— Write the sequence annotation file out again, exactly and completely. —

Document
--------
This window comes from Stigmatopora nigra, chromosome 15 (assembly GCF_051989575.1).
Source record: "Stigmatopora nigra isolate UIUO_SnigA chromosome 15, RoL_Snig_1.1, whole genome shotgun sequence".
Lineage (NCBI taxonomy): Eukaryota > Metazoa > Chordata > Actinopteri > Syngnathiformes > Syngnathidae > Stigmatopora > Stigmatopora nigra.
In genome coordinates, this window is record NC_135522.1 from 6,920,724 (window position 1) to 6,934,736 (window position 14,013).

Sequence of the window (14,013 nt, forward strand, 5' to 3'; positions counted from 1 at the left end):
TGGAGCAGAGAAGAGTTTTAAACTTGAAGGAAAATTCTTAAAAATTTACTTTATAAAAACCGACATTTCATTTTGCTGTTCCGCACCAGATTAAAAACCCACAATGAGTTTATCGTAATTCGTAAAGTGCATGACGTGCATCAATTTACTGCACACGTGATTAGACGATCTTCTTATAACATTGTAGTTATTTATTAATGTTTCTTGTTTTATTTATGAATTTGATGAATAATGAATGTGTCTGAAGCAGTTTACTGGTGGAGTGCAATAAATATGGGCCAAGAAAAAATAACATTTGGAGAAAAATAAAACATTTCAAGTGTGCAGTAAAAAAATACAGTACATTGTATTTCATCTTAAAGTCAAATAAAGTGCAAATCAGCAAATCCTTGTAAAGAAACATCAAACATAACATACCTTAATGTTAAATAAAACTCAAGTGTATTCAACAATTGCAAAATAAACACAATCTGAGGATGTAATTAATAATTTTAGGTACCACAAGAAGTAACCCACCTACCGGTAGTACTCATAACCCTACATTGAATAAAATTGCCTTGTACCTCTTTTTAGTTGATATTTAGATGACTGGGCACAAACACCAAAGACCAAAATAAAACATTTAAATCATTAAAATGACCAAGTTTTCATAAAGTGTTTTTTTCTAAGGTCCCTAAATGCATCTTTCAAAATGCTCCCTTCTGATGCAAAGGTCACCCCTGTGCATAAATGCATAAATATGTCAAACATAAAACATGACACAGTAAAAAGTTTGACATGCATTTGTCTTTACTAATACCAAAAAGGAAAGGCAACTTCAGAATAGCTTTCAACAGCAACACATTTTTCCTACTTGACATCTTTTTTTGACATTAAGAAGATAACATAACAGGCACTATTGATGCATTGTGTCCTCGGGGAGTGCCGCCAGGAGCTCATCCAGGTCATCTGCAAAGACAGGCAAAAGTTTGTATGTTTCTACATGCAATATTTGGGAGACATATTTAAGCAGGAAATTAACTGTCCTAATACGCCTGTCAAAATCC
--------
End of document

This window comes from Stigmatopora nigra, chromosome 15 (assembly GCF_051989575.1).
Source record: "Stigmatopora nigra isolate UIUO_SnigA chromosome 15, RoL_Snig_1.1, whole genome shotgun sequence".
Lineage (NCBI taxonomy): Eukaryota > Metazoa > Chordata > Actinopteri > Syngnathiformes > Syngnathidae > Stigmatopora > Stigmatopora nigra.
In genome coordinates, this window is record NC_135522.1 from 6,920,724 (window position 1) to 6,934,736 (window position 14,013).

Sequence of the window (14,013 nt, forward strand, 5' to 3'; positions counted from 1 at the left end):
TGGAGCAGAGAAGAGTTTTAAACTTGAAGGAAAATTCTTAAAAATTTACTTTATAAAAACCGACATTTCATTTTGCTGTTCCGCACCAGATTAAAAACCCACAATGAGTTTATCGTAATTCGTAAAGTGCATGACGTGCATCAATTTACTGCACACGTGATTAGACGATCTTCTTATAACATTGTAGTTATTTATTAATGTTTCTTGTTTTATTTATGAATTTGATGAATAATGAATGTGTCTGAAGCAGTTTACTGGTGGAGTGCAATAAATATGGGCCAAGAAAAAATAACATTTGGAGAAAAATAAAACATTTCAAGTGTGCAGTAAAAAAATACAGTACATTGTATTTCATCTTAAAGTCAAATAAAGTGCAAATCAGCAAATCCTTGTAAAGAAACATCAAACATAACATACCTTAATGTTAAATAAAACTCAAGTGTATTCAACAATTGCAAAATAAACACAATCTGAGGATGTAATTAATAATTTTAGGTACCACAAGAAGTAACCCACCTACCGGTAGTACTCATAACCCTACATTGAATAAAATTGCCTTGTACCTCTTTTTAGTTGATATTTAGATGACTGGGCACAAACACCAAAGACCAAAATAAAACATTTAAATCATTAAAATGACCAAGTTTTCATAAAGTGTTTTTTTCTAAGGTCCCTAAATGCATCTTTCAAAATGCTCCCTTCTGATGCAAAGGTCACCCCTGTGCATAAATGCATAAATATGTCAAACATAAAACATGACACAGTAAAAAGTTTGACATGCATTTGTCTTTACTAATACCAAAAAGGAAAGGCAACTTCAGAATAGCTTTCAACAGCAACACATTTTTCCTACTTGACATCTTTTTTTGACATTAAGAAGATAACATAACAGGCACTATTGATGCATTGTGTCCTCGGGGAGTGCCGCCAGGAGCTCATCCAGGTCATCTGCAAAGACAGGCAAAAGTTTGTATGTTTCTACATGCAATATTTGGGAGACATATTTAAGCAGGAAATTAACTGTCCTAATACGCCTGTCAAAATCC